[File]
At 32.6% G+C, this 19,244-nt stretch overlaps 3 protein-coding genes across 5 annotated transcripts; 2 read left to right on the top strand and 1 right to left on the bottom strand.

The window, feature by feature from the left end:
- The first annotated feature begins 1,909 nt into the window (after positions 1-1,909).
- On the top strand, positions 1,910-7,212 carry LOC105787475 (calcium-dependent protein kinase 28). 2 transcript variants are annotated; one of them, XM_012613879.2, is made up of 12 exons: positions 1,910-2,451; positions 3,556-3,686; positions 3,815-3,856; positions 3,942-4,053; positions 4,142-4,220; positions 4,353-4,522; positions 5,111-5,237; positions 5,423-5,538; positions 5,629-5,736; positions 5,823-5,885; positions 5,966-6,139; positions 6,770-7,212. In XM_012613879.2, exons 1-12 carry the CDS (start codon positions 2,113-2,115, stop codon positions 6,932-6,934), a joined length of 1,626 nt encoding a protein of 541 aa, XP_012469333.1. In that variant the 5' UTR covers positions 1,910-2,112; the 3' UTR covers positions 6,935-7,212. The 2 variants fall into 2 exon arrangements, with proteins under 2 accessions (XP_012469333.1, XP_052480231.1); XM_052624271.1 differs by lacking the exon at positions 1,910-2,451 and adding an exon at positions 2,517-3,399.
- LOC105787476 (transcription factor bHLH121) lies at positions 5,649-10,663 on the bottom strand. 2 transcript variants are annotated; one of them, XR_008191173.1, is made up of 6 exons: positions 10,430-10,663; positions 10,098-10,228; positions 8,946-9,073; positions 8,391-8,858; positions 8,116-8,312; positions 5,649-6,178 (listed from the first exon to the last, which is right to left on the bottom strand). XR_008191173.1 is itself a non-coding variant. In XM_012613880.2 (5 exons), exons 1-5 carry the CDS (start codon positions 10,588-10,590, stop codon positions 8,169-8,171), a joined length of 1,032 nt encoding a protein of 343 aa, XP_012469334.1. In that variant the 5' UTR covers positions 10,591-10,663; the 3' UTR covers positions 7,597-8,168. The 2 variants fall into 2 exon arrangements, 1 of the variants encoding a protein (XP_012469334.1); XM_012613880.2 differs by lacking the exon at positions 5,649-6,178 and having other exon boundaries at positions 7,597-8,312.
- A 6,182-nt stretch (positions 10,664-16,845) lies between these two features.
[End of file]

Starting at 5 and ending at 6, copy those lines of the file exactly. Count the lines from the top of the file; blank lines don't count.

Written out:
- LOC105787476 (transcription factor bHLH121) lies at positions 5,649-10,663 on the bottom strand. 2 transcript variants are annotated; one of them, XR_008191173.1, is made up of 6 exons: positions 10,430-10,663; positions 10,098-10,228; positions 8,946-9,073; positions 8,391-8,858; positions 8,116-8,312; positions 5,649-6,178 (listed from the first exon to the last, which is right to left on the bottom strand). XR_008191173.1 is itself a non-coding variant. In XM_012613880.2 (5 exons), exons 1-5 carry the CDS (start codon positions 10,588-10,590, stop codon positions 8,169-8,171), a joined length of 1,032 nt encoding a protein of 343 aa, XP_012469334.1. In that variant the 5' UTR covers positions 10,591-10,663; the 3' UTR covers positions 7,597-8,168. The 2 variants fall into 2 exon arrangements, 1 of the variants encoding a protein (XP_012469334.1); XM_012613880.2 differs by lacking the exon at positions 5,649-6,178 and having other exon boundaries at positions 7,597-8,312.
- A 6,182-nt stretch (positions 10,664-16,845) lies between these two features.